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Etgar Keret & Asaf Hanuka

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Page 45 Review by Stephen

"Two days after I killed myself, I found a job at some pizza joint called Kamikaze."

What an exceptional opening sentence.

Unfortunately it's the ninth, so I made it my own first instead.

Pizzas are not important to this weird and wonderful twilight tale. Unless I'm missing something, they're incidental. The fact that Mordy committed suicide is not.

Our man Mordy offed himself a short while ago, and has since been reborn into a world which is much like our own, with two key differences: everyone here committed suicide; but the pressure is all gone.

No one seems to be in actual need of a job or its income, nor do they harbour the same worries or insecurities which might have catalysed their crises in the first place, or the sort of judgemental prejudices which could have once been redirected at them. Oh, Mordy has more than a passing curiosity in spotting any tell-tale scars which might denote how others killed themselves, but that really is the extent of it. No one is blaming each other; and nobody cares... about anything, really. Apart from musing on who may have made it to his funeral and what they'd have thought, Mordy is fairly equanimous to it all.

It's just a bit dull and disappointing, to be honest.

"Whenever people used to talk about life after death and go through the "is-there-isn't-there" routine, I'd always imagine beeping sounds and people floating around in space and stuff. But now that I'm here, it reminds me of Tel Aviv.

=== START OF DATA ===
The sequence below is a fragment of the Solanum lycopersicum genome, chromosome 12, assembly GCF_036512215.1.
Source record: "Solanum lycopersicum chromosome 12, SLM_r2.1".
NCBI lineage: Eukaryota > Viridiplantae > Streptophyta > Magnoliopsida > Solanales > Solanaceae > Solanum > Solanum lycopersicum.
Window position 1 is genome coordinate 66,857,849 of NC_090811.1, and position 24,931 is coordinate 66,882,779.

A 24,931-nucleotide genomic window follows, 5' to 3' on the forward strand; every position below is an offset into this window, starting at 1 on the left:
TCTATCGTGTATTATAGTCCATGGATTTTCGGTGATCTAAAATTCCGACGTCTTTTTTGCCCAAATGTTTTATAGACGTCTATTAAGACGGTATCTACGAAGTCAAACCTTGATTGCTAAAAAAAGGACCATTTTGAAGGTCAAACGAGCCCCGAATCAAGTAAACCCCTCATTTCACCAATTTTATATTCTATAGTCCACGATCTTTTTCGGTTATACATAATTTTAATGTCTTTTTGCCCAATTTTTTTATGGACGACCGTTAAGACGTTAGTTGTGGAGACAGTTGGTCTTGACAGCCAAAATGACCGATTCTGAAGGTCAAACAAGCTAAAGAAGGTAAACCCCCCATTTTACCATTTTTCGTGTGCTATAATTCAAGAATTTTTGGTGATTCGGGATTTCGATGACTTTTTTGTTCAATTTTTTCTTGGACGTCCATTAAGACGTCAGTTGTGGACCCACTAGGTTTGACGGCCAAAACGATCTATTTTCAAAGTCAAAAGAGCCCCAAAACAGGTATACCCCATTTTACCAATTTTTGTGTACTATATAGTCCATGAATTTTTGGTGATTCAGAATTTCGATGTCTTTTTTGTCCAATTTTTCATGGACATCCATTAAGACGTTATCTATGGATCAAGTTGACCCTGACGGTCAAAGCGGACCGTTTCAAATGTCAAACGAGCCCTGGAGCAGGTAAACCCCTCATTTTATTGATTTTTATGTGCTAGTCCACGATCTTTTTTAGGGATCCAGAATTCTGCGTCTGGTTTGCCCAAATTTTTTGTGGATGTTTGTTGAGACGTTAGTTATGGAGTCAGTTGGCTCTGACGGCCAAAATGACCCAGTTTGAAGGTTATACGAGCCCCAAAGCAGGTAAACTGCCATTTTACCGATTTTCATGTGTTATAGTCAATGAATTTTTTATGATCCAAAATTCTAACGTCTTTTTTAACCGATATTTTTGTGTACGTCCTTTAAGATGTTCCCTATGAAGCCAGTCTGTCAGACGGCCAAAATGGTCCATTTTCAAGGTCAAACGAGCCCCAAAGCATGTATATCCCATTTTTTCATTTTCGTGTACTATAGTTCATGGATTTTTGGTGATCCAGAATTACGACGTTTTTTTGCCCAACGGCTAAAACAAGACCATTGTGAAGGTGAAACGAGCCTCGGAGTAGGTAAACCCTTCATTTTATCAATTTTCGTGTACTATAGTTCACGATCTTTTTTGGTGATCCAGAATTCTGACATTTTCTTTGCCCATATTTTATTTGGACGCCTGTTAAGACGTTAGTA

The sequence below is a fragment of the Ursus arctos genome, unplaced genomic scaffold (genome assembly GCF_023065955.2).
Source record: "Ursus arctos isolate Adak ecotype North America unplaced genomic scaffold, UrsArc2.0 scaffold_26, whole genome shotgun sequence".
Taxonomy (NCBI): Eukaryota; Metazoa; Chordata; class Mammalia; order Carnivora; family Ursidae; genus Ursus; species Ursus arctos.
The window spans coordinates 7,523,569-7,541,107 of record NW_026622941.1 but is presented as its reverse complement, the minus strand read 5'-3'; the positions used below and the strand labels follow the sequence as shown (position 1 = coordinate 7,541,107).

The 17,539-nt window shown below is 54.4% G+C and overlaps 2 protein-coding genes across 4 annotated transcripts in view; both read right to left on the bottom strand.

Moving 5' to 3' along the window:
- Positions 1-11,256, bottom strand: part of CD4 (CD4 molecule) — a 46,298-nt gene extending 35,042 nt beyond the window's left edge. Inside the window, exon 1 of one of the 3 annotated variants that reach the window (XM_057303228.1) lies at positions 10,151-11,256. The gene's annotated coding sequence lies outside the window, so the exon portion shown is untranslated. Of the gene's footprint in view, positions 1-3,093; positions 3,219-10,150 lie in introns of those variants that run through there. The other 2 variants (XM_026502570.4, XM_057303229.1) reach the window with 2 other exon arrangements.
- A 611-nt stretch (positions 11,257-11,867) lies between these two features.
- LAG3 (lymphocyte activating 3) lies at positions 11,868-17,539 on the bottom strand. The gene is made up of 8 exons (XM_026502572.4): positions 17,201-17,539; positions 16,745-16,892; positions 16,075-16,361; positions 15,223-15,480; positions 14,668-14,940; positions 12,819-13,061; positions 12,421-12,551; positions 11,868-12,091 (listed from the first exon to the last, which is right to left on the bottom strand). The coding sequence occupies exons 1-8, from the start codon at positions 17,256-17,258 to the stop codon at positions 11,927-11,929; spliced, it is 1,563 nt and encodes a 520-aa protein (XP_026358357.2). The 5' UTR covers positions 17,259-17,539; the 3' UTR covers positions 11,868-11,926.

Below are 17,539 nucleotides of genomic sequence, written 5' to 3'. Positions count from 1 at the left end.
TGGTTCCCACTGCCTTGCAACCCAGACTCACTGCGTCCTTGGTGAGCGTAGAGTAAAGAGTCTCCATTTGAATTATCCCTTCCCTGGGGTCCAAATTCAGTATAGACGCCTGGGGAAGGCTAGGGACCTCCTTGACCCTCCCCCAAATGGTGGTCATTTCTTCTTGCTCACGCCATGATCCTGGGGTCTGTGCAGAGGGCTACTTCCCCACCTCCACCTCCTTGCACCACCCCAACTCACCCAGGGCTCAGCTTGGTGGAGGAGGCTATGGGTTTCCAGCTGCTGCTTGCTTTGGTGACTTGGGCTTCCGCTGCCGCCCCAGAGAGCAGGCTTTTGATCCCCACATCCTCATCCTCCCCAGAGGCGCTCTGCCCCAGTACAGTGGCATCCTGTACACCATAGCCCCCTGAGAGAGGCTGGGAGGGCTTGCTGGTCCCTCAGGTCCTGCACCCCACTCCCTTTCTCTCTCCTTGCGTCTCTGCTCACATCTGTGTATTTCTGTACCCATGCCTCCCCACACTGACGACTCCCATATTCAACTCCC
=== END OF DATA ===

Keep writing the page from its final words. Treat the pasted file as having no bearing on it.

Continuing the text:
"My German roommate says the place could just as well be Frankfurt. I guess Frankfurt's a dump too."

Uzi Gelfand has a great big bullet hole in his head, but he's much happier now, having found his parents reincarnated in this shared limbo because they'd reacted similarly to the anxieties that life had in store for them. Plus his little brother is newly arrived, having offed himself during Basic Training in the conscriptive Israeli army, so now they're all living together, bonded in the afterlife as never before through their shared exiting option.

I think the bullet through the brain must have taken his internal editor with it, because Uzi isn't half the opinionated, contrarian bore.

So yes, it's a life of dark bars (one's called Stiff Drinks!), playing at pool, and perhaps pulling if you care to. But Mordy shares none of Uzi's interest in girls, for his libido's been lost in this limbo too. Until Mordy discovers, via a previous room-mate, that the girlfriend Desirée - whom he adored and who survived him in life to mourn at his graveside - has arrived in this afterlife too. Now, there is a new, unexpected impetus: locating Desirée and discovering why she committed suicide. Clue: it wasn't over Mordy.

So it is that Mordy persuades a reluctant Uzi to join him on a journey in a car with no headlights into a countryside which could well be endless, in a world without maps. It's not just topography that's absent; it may well be topologically unstable too.

Along the way they pick up young Leehee, a woman who shows no overt evidence of having offed herself at all. Unlike the others, she misses everything about her prior existence and is on a hunt of her own - for whoever's in charge - and with very good reason.

When Leehee takes her turn to drive the headlights start working.

Eventually, in the middle of nowhere, they meet a man called Kneller who does show some sort of impetus - to entertain - and this draws its itinerant crowd. But then, in search of Kneller's cat, they discover an extravagant, plush mansion bathed in sunshine, with a swimming pool. There, even larger crowds have gathered, permanently round a pied-piper-like figure and self-proclaimed Messiah. But in a world in which no one else feels the need to repeat their suicide, why does this bloke want to give it a second ceremonial go?